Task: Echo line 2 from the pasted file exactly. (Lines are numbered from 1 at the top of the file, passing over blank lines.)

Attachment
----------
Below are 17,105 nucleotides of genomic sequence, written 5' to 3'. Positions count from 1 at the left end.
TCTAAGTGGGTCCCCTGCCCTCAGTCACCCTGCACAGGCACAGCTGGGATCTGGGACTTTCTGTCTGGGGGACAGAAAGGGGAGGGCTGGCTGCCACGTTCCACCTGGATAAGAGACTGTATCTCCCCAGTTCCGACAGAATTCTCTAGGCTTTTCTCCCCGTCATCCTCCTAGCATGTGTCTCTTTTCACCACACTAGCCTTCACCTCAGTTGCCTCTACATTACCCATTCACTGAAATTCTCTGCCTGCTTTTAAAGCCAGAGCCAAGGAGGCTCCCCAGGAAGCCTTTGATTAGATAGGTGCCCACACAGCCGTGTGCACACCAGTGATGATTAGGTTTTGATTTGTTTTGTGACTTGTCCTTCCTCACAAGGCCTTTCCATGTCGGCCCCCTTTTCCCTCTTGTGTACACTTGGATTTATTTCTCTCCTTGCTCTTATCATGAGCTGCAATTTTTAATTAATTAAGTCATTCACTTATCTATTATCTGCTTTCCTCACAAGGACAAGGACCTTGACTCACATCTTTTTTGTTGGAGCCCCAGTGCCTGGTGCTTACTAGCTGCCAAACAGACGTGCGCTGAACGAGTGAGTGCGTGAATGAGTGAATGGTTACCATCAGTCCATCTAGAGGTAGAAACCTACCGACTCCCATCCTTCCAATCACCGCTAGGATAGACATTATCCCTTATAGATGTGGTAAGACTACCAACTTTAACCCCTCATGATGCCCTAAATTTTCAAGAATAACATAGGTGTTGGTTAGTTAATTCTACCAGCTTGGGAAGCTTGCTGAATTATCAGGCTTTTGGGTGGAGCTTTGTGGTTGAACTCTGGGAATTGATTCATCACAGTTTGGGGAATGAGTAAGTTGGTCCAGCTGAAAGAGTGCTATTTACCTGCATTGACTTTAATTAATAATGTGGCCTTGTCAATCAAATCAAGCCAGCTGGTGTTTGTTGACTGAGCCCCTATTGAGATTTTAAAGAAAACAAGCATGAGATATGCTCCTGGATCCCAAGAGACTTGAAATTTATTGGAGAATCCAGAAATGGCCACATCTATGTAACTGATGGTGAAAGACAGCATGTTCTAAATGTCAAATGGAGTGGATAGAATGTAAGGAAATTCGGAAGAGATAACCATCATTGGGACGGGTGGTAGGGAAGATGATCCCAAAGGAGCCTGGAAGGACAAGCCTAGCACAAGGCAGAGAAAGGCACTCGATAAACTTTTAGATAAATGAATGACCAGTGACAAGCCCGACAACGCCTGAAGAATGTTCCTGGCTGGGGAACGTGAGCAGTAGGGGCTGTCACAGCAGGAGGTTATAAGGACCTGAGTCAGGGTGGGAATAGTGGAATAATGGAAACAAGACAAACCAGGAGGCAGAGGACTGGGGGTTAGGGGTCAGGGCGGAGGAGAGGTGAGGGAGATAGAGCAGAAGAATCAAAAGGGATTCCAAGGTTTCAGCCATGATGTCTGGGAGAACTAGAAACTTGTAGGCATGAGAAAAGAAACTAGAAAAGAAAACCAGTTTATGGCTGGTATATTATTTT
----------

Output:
TCTAAGTGGGTCCCCTGCCCTCAGTCACCCTGCACAGGCACAGCTGGGATCTGGGACTTTCTGTCTGGGGGACAGAAAGGGGAGGGCTGGCTGCCACGTTCCACCTGGATAAGAGACTGTATCTCCCCAGTTCCGACAGAATTCTCTAGGCTTTTCTCCCCGTCATCCTCCTAGCATGTGTCTCTTTTCACCACACTAGCCTTCACCTCAGTTGCCTCTACATTACCCATTCACTGAAATTCTCTGCCTGCTTTTAAAGCCAGAGCCAAGGAGGCTCCCCAGGAAGCCTTTGATTAGATAGGTGCCCACACAGCCGTGTGCACACCAGTGATGATTAGGTTTTGATTTGTTTTGTGACTTGTCCTTCCTCACAAGGCCTTTCCATGTCGGCCCCCTTTTCCCTCTTGTGTACACTTGGATTTATTTCTCTCCTTGCTCTTATCATGAGCTGCAATTTTTAATTAATTAAGTCATTCACTTATCTATTATCTGCTTTCCTCACAAGGACAAGGACCTTGACTCACATCTTTTTTGTTGGAGCCCCAGTGCCTGGTGCTTACTAGCTGCCAAACAGACGTGCGCTGAACGAGTGAGTGCGTGAATGAGTGAATGGTTACCATCAGTCCATCTAGAGGTAGAAACCTACCGACTCCCATCCTTCCAATCACCGCTAGGATAGACATTATCCCTTATAGATGTGGTAAGACTACCAACTTTAACCCCTCATGATGCCCTAAATTTTCAAGAATAACATAGGTGTTGGTTAGTTAATTCTACCAGCTTGGGAAGCTTGCTGAATTATCAGGCTTTTGGGTGGAGCTTTGTGGTTGAACTCTGGGAATTGATTCATCACAGTTTGGGGAATGAGTAAGTTGGTCCAGCTGAAAGAGTGCTATTTACCTGCATTGACTTTAATTAATAATGTGGCCTTGTCAATCAAATCAAGCCAGCTGGTGTTTGTTGACTGAGCCCCTATTGAGATTTTAAAGAAAACAAGCATGAGATATGCTCCTGGATCCCAAGAGACTTGAAATTTATTGGAGAATCCAGAAATGGCCACATCTATGTAACTGATGGTGAAAGACAGCATGTTCTAAATGTCAAATGGAGTGGATAGAATGTAAGGAAATTCGGAAGAGATAACCATCATTGGGACGGGTGGTAGGGAAGATGATCCCAAAGGAGCCTGGAAGGACAAGCCTAGCACAAGGCAGAGAAAGGCACTCGATAAACTTTTAGATAAATGAATGACCAGTGACAAGCCCGACAACGCCTGAAGAATGTTCCTGGCTGGGGAACGTGAGCAGTAGGGGCTGTCACAGCAGGAGGTTATAAGGACCTGAGTCAGGGTGGGAATAGTGGAATAATGGAAACAAGACAAACCAGGAGGCAGAGGACTGGGGGTTAGGGGTCAGGGCGGAGGAGAGGTGAGGGAGATAGAGCAGAAGAATCAAAAGGGATTCCAAGGTTTCAGCCATGATGTCTGGGAGAACTAGAAACTTGTAGGCATGAGAAAAGAAACTAGAAAAGAAAACCAGTTTATGGCTGGTATATTATTTT